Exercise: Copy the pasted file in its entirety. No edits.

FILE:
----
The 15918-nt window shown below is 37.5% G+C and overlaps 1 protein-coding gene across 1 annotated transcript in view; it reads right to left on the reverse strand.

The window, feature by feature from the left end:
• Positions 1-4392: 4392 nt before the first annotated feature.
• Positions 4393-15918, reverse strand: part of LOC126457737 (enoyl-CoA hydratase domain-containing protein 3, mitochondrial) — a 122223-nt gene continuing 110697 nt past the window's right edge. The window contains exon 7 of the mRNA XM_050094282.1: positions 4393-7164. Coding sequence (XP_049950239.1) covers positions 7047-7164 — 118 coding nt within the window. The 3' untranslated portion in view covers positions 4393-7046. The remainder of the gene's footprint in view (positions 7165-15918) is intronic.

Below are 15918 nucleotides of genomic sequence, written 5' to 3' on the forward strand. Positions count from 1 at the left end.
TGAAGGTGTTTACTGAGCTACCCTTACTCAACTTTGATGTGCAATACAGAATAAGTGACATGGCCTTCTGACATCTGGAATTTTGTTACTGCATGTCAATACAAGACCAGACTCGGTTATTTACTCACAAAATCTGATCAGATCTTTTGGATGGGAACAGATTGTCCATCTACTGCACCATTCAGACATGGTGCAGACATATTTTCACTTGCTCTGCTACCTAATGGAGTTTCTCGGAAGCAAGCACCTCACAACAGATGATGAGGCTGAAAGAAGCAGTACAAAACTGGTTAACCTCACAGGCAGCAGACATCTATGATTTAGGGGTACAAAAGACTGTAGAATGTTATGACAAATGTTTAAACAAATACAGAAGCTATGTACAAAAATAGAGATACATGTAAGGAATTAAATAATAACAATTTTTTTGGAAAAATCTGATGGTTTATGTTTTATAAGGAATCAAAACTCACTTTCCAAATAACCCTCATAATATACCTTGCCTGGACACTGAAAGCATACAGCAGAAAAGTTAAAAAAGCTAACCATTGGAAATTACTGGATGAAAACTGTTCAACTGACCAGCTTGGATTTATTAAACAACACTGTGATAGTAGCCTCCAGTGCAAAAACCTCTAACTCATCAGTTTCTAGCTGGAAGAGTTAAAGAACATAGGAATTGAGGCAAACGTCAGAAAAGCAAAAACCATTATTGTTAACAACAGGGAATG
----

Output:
The 15918-nt window shown below is 37.5% G+C and overlaps 1 protein-coding gene across 1 annotated transcript in view; it reads right to left on the reverse strand.

The window, feature by feature from the left end:
• Positions 1-4392: 4392 nt before the first annotated feature.
• Positions 4393-15918, reverse strand: part of LOC126457737 (enoyl-CoA hydratase domain-containing protein 3, mitochondrial) — a 122223-nt gene continuing 110697 nt past the window's right edge. The window contains exon 7 of the mRNA XM_050094282.1: positions 4393-7164. Coding sequence (XP_049950239.1) covers positions 7047-7164 — 118 coding nt within the window. The 3' untranslated portion in view covers positions 4393-7046. The remainder of the gene's footprint in view (positions 7165-15918) is intronic.

Below are 15918 nucleotides of genomic sequence, written 5' to 3' on the forward strand. Positions count from 1 at the left end.
TGAAGGTGTTTACTGAGCTACCCTTACTCAACTTTGATGTGCAATACAGAATAAGTGACATGGCCTTCTGACATCTGGAATTTTGTTACTGCATGTCAATACAAGACCAGACTCGGTTATTTACTCACAAAATCTGATCAGATCTTTTGGATGGGAACAGATTGTCCATCTACTGCACCATTCAGACATGGTGCAGACATATTTTCACTTGCTCTGCTACCTAATGGAGTTTCTCGGAAGCAAGCACCTCACAACAGATGATGAGGCTGAAAGAAGCAGTACAAAACTGGTTAACCTCACAGGCAGCAGACATCTATGATTTAGGGGTACAAAAGACTGTAGAATGTTATGACAAATGTTTAAACAAATACAGAAGCTATGTACAAAAATAGAGATACATGTAAGGAATTAAATAATAACAATTTTTTTGGAAAAATCTGATGGTTTATGTTTTATAAGGAATCAAAACTCACTTTCCAAATAACCCTCATAATATACCTTGCCTGGACACTGAAAGCATACAGCAGAAAAGTTAAAAAAGCTAACCATTGGAAATTACTGGATGAAAACTGTTCAACTGACCAGCTTGGATTTATTAAACAACACTGTGATAGTAGCCTCCAGTGCAAAAACCTCTAACTCATCAGTTTCTAGCTGGAAGAGTTAAAGAACATAGGAATTGAGGCAAACGTCAGAAAAGCAAAAACCATTATTGTTAACAACAGGGAATG